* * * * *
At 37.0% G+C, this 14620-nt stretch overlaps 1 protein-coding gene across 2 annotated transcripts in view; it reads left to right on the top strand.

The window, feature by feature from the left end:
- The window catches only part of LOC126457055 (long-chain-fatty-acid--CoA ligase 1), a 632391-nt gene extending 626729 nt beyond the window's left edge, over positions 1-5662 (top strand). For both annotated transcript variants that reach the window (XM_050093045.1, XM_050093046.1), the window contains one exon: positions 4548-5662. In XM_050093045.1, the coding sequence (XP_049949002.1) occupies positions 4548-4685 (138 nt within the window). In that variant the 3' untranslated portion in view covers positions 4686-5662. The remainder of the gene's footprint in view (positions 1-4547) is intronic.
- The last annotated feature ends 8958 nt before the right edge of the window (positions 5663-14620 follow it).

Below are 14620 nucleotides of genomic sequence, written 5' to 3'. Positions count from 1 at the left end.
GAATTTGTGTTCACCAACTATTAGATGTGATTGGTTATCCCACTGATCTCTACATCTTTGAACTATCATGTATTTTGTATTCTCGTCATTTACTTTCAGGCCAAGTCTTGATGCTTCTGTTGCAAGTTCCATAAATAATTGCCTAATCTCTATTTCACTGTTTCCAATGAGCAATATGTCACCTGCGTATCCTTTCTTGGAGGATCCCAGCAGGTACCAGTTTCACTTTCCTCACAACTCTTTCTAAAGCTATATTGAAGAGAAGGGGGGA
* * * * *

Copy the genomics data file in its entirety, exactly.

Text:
At 37.0% G+C, this 14620-nt stretch overlaps 1 protein-coding gene across 2 annotated transcripts in view; it reads left to right on the top strand.

The window, feature by feature from the left end:
- The window catches only part of LOC126457055 (long-chain-fatty-acid--CoA ligase 1), a 632391-nt gene extending 626729 nt beyond the window's left edge, over positions 1-5662 (top strand). For both annotated transcript variants that reach the window (XM_050093045.1, XM_050093046.1), the window contains one exon: positions 4548-5662. In XM_050093045.1, the coding sequence (XP_049949002.1) occupies positions 4548-4685 (138 nt within the window). In that variant the 3' untranslated portion in view covers positions 4686-5662. The remainder of the gene's footprint in view (positions 1-4547) is intronic.
- The last annotated feature ends 8958 nt before the right edge of the window (positions 5663-14620 follow it).

Below are 14620 nucleotides of genomic sequence, written 5' to 3'. Positions count from 1 at the left end.
GAATTTGTGTTCACCAACTATTAGATGTGATTGGTTATCCCACTGATCTCTACATCTTTGAACTATCATGTATTTTGTATTCTCGTCATTTACTTTCAGGCCAAGTCTTGATGCTTCTGTTGCAAGTTCCATAAATAATTGCCTAATCTCTATTTCACTGTTTCCAATGAGCAATATGTCACCTGCGTATCCTTTCTTGGAGGATCCCAGCAGGTACCAGTTTCACTTTCCTCACAACTCTTTCTAAAGCTATATTGAAGAGAAGGGGGGA